This is an awkward case. He guy has a long rap sheet, which sadly means he is likely to offend again, but if he wasn't homeless, he would have probably gotten some kind of home confinement. I'm willing to bet the Rollins' office has concerns that he will skip bail and is looking for a way to compel attendance in court. If the MBF has more skin in the game, so to speak, they would be more likely to ensure that the defendant appears when he has to. They would probably write off $5,000, but would be more invested in $50,000.

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that it's no simple issue. i believe that pre-trial detention is an issue that needs examination, regardless of Mass.' position relative to the rest of the country – especially in a case where there are systemic issues that predispose disadvantaged people to crime. there's certainly room for robust conversation about how to deal with that, but none of that is where my issue with what this commenter said lies.

Mass Bail Fund opposes ALL pretrial incarceration. Their goal isn't to just to eliminate bail as a tool, they want ALL violent criminals, including rapists, released until they can be convicted--regardless of how dangerous they are.

my issue is that this is a straw man, plain and simple. words mean things. in an age where a a major political party is declaring that socialism is slavery, i don't think it's that unfair to ask for accurate verbiage, or at the very least for the speaker to indicate when he is sharing an opinion.

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It is not a strawman argument because I'm not even arguing with anyone! I'm just clarifying that bail is not the core issue here--it's pretrial incarceration.

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Just increasing the bail is a cop-out out of actually making the required legal case and it's unfairly punitive to those with fewer resources.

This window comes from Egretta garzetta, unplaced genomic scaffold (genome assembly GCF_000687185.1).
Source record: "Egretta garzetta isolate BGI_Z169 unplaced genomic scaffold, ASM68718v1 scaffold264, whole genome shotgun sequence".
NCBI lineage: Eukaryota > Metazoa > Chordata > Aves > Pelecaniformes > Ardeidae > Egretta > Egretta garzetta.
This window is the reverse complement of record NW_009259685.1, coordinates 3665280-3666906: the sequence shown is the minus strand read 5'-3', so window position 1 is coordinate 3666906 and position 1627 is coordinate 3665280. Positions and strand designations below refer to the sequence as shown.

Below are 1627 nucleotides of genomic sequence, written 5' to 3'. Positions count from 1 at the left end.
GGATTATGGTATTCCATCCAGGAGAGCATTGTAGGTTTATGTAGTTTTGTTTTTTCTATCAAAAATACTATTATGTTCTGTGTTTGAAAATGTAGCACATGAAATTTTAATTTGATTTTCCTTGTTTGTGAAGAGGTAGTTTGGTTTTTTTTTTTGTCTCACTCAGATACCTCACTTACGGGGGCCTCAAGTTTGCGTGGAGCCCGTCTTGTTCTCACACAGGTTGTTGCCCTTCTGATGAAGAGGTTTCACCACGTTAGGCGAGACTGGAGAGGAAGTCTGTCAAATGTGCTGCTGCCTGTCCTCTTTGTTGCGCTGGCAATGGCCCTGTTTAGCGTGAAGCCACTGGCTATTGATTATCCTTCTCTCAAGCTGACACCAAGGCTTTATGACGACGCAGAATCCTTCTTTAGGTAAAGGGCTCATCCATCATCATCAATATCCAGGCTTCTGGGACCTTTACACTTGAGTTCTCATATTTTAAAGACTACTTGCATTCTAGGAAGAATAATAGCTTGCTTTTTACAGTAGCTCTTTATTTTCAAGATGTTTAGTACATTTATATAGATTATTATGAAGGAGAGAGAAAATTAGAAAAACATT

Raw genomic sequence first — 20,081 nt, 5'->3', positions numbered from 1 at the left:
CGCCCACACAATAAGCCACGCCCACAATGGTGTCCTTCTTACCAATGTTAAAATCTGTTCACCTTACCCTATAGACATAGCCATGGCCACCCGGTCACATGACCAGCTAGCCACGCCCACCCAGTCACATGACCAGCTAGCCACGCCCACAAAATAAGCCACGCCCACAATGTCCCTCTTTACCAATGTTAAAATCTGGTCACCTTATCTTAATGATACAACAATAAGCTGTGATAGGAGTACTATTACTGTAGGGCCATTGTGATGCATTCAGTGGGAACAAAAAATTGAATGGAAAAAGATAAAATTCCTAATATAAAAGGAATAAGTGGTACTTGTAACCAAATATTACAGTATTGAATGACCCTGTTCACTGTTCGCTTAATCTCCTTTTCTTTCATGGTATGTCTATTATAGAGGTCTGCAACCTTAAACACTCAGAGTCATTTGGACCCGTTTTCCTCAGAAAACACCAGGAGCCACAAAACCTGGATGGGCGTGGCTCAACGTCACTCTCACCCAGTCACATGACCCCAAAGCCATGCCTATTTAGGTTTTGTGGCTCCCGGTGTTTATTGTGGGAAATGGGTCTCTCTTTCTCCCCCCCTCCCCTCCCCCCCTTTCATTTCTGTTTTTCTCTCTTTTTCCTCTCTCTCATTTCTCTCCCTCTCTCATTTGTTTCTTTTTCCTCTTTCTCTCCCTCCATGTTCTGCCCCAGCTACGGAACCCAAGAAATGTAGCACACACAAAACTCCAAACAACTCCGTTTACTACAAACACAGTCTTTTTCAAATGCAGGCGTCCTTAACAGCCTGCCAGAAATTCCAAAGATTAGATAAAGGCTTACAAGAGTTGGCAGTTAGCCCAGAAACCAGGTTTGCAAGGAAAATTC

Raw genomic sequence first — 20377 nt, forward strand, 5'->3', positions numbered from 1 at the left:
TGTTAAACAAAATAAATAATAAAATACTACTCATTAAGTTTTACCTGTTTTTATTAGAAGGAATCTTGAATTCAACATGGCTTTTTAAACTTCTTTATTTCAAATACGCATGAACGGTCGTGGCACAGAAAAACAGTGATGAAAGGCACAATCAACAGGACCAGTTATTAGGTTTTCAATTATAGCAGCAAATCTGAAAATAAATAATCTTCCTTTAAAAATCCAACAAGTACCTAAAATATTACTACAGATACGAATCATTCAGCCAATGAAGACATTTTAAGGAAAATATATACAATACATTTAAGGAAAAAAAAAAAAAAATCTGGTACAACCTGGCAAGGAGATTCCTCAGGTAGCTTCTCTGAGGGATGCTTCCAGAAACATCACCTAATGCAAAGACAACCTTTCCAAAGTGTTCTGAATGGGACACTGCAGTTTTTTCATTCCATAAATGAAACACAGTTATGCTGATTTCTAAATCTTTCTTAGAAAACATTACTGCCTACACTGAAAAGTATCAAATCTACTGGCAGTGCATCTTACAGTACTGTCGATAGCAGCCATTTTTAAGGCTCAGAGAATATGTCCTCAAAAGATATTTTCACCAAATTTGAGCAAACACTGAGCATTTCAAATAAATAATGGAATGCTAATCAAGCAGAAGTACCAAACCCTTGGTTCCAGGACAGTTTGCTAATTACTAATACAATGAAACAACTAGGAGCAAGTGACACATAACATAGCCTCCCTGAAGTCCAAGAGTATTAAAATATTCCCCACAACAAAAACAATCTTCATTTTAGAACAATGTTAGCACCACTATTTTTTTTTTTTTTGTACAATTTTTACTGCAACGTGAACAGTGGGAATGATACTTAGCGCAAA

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Your basic armed robbery is a 16 month process at least. A guy like this probably has 25-75 previous arraignments for crimes, which means he is highly likely to commit another crime within those 16 months. When and if he does that, everyone points their finger at the DA when the DA doesn't really want guys like this to be free either. Odd move by the DA here though, you don't see something like that often.

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And after 16 months it's hard to track down witnesses and get people to do what is needed to get to a conviction. So people who should go to jail get off and those that are innocent have spent the last 1.5 years dealing with a looming trial.

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So she should have incorporated that into the initial bail hearing.

If someone needs to stay in jail, say so.

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The whole "right to a speed trial" thing in the Constitution not being honored is a serious problem and the state should be funding the court system, including public defenders, to get this back on track. But nope, the legislature is more concerned about turning the hiring of court officers into a patronage empire to feather-bed the retirement of their pals.

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First the excuse for bailing out dangerous criminals was that the DA should hold dangerousness hearings. Then when that was debunked as a false narrative, now you pivot to claim the true intent is to ensure a speedy trial? Nope.